FoldingSetNodeID operations inefficiency

Hi Chris,

Your were totally right with your suggestion.

I have implemented the code that :

a) does not merge multiple TokenFactor nodes in the DAGCombiner::visitTokenFactor(), if the resulting TF node would contain more than 64 operands.

b) produces a bunch of TokenFactor nodes with at most 64 operands,
instead of one huge TokenFactor in the SelectionDAGLowering::getRoot().

   If we have n pending loads, they can be combined into TFs in two ways:
   1) The first 64 loads are put into a new node TF1. Then TF1 and the next 64 loads are put into a new node TF2 and so on. That is, each generated TF contains a previous TF as its first operand and a bunch of pending loads:
      ___TF2______
     / | \
  TF1 LD2.1 .. LD2.64
  / \
LD1.1..LD1.64

   2) Every 64 loads are put into a new TF node TFi. Then all such TFs are put into a big parent TF, that has only these TFi nodes as operands:
      _____TF______
     / \
  TF1 ... __TFk__
  / \ / \
LD1.1..LD1.64 LDk.1...LDk.64

These changes (a) and (b) significantely reduce the compilation time on my pathological use-cases with huge TokenFactors.

I attach the proposed patch to this mail for review.

The only questions I still have are the following:
- Which approach is better, b.1 or b.2?
- If I have a huge number k of loads/nodes (i.e. nodes N1 ... Nk), to be put into a TokenFactor, what is a better order to put them into a TF? Is it left-to-right or right-to-left or something else? I have experimented with the approaches b.1 and b.2 and it seems that depending on the order, the scheduling decisions are affected in a positive or negative way.

I do ask these questions, because I do not have a clear understanding of TokenFactors, how they are processed and how they affect the scheduling and code generation. Therefore any help is highly appreciated.

Thanks,
   Roman

----- Ursprüngliche Mail ----

TokenFactor.patch (4.89 KB)

Hi Chris,

Your were totally right with your suggestion.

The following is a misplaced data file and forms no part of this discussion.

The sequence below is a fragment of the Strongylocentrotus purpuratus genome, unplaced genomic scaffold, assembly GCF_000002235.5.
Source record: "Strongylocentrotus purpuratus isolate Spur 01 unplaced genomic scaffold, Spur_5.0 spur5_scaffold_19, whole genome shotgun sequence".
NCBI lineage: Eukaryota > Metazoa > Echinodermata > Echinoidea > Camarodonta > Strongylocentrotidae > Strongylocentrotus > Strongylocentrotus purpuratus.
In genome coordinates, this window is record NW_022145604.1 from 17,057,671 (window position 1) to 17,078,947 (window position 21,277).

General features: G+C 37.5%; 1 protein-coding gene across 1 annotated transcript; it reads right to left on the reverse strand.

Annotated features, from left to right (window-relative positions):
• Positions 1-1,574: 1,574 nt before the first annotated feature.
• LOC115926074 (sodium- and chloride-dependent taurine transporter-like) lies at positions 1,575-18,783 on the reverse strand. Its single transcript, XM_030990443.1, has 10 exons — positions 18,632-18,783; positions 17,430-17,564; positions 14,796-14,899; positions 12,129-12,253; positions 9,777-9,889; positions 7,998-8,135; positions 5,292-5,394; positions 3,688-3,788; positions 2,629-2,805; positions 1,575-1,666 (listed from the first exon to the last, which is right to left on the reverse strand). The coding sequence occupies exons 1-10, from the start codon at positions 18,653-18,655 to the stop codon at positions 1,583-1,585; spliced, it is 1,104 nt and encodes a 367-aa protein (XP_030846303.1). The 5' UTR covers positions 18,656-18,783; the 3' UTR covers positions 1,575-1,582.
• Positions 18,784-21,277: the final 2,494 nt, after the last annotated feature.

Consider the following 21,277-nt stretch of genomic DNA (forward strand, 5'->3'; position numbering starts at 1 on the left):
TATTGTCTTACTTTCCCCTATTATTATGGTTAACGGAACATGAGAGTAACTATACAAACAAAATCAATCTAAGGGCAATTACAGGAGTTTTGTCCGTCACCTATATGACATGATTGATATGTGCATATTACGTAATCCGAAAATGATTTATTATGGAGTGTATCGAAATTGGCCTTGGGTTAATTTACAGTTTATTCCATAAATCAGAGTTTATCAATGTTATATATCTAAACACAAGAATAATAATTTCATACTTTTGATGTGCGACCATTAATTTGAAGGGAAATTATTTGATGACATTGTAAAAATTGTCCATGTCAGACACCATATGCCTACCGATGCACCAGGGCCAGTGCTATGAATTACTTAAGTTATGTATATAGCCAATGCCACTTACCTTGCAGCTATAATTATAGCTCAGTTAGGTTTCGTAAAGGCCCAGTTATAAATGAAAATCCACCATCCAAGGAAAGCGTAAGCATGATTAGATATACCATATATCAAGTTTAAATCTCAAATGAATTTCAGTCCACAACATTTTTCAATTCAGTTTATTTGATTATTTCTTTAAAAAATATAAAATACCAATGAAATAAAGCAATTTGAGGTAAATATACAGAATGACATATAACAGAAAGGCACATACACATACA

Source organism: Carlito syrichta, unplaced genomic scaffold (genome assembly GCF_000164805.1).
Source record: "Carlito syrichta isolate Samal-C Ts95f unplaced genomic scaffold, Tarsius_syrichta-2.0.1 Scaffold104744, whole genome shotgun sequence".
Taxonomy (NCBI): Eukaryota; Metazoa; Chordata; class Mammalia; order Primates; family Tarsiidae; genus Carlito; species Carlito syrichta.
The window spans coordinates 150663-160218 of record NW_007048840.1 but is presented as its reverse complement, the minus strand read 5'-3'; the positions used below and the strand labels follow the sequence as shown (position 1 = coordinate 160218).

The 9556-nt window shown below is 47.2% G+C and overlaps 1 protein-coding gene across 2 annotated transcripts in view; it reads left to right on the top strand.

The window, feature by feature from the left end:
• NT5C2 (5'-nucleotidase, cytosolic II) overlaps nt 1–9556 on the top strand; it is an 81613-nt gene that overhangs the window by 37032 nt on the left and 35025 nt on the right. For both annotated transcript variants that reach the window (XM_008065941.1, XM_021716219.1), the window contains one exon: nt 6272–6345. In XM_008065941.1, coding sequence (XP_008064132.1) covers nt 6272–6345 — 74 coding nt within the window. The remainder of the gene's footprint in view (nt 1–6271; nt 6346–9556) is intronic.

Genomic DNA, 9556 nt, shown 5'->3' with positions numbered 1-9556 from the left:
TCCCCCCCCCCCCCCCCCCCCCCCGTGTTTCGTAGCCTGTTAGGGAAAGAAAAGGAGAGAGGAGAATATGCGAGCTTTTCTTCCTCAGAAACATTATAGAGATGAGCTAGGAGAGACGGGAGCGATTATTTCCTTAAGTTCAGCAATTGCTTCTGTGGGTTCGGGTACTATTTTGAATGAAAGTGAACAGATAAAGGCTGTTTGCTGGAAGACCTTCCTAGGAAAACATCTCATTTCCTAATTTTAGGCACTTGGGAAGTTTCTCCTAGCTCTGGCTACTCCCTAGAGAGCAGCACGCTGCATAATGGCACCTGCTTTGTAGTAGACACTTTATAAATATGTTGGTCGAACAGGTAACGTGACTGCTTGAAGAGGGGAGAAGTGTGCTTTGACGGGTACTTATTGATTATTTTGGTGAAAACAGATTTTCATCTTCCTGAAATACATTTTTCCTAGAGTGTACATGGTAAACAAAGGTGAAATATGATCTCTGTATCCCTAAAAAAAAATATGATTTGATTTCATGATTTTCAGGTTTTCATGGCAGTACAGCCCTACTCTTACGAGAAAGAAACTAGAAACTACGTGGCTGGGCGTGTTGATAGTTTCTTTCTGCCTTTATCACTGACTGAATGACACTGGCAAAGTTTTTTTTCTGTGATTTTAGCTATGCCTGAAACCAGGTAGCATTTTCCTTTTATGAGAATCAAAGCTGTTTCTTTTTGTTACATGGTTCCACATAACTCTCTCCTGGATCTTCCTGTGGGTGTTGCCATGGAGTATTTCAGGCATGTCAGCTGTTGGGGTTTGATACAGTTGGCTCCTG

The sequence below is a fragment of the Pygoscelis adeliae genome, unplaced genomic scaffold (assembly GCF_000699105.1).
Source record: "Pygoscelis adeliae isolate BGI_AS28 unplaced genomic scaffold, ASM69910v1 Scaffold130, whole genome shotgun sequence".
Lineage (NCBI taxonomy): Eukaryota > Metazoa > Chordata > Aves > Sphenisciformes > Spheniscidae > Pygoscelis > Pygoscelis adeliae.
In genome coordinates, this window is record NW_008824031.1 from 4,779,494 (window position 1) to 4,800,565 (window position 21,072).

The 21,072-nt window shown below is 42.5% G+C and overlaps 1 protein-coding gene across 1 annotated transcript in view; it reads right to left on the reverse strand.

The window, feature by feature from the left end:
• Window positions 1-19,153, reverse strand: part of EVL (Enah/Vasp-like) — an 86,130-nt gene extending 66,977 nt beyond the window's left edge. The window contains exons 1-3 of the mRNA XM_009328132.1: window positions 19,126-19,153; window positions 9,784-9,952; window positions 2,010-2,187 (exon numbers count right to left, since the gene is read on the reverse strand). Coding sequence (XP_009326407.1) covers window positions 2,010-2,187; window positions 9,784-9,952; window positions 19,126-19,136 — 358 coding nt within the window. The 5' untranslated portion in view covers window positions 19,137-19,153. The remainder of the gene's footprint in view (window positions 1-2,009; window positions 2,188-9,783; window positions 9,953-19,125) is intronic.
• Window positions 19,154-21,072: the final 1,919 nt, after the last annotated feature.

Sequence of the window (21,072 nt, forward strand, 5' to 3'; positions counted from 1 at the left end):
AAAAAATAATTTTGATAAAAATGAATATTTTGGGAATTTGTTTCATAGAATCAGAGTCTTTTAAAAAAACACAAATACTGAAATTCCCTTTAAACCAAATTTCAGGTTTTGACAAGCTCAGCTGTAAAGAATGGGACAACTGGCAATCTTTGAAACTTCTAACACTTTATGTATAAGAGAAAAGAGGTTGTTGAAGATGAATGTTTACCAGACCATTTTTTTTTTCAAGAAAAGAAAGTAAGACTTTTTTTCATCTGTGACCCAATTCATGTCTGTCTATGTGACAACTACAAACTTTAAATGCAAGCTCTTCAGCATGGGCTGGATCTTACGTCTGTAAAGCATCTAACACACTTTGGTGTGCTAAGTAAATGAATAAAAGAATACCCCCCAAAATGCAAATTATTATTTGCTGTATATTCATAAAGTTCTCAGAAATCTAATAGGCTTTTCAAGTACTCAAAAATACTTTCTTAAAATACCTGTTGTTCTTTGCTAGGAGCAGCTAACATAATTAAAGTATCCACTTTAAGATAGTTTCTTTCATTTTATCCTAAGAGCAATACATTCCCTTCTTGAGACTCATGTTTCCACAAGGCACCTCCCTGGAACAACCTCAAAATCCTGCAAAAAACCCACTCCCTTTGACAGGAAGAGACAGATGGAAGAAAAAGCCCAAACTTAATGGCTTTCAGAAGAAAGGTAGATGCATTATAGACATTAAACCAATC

I have implemented the code that :

a) does not merge multiple TokenFactor nodes in the DAGCombiner::visitTokenFactor(), if the resulting TF node would contain more than 64 operands.

b) produces a bunch of TokenFactor nodes with at most 64 operands,
instead of one huge TokenFactor in the SelectionDAGLowering::getRoot().

  If we have n pending loads, they can be combined into TFs in two ways:
  1) The first 64 loads are put into a new node TF1. Then TF1 and the next 64 loads are put into a new node TF2 and so on. That is, each generated TF contains a previous TF as its first operand and a bunch of pending loads:
     ___TF2______
    / | \
TF1 LD2.1 .. LD2.64
/ \
LD1.1..LD1.64

  2) Every 64 loads are put into a new TF node TFi. Then all such TFs are put into a big parent TF, that has only these TFi nodes as operands:
     _____TF______
    / \
TF1 ... __TFk__
/ \ / \
LD1.1..LD1.64 LDk.1...LDk.64

These changes (a) and (b) significantely reduce the compilation time on my pathological use-cases with huge TokenFactors.

I attach the proposed patch to this mail for review.

The only questions I still have are the following:
- Which approach is better, b.1 or b.2?

I think b.2 is slightly better than b.1, because b.2 leaves all
the nodes at the same depth/height in the graph. Either approach
will restrict scheduling choices though. With huge numbers of
loads, register pressure could be a prohibitive problem, so it
may be desirable to give the list-burr scheduler as much
flexibility as possible.

I think it's worthwhile to investigate alternatives before going
too far down the path of splitting TokenFactors. Do we know
where the quadradic FoldingSetNodeID operations are coming from?
Is caching of TokenFactor hash id's effective?

- If I have a huge number k of loads/nodes (i.e. nodes N1 ... Nk), to be put into a TokenFactor, what is a better order to put them into a TF? Is it left-to-right or right-to-left or something else? I have experimented with the approaches b.1 and b.2 and it seems that depending on the order, the scheduling decisions are affected in a positive or negative way.

If you're using the list-burr scheduler (the default on x86) then it is
currently arbitrary. One way might get more lucky than the other, but
it comes down to the NodeQueueId comparison in many cases.

In the future I'd like to see the schedulers be able to sort memory
operations by their addresses. Among other things, it would make them
less dependent on arbitrary choices like the order of operands in a
TokenFactor.

If you're going to be splitting large TokenFactors, then theoretically
you'd want to use the same ordering that the schedulers would use,
such as sorting the loads ascending by addresses or whatever. That
might not be very simple though :-}.

Dan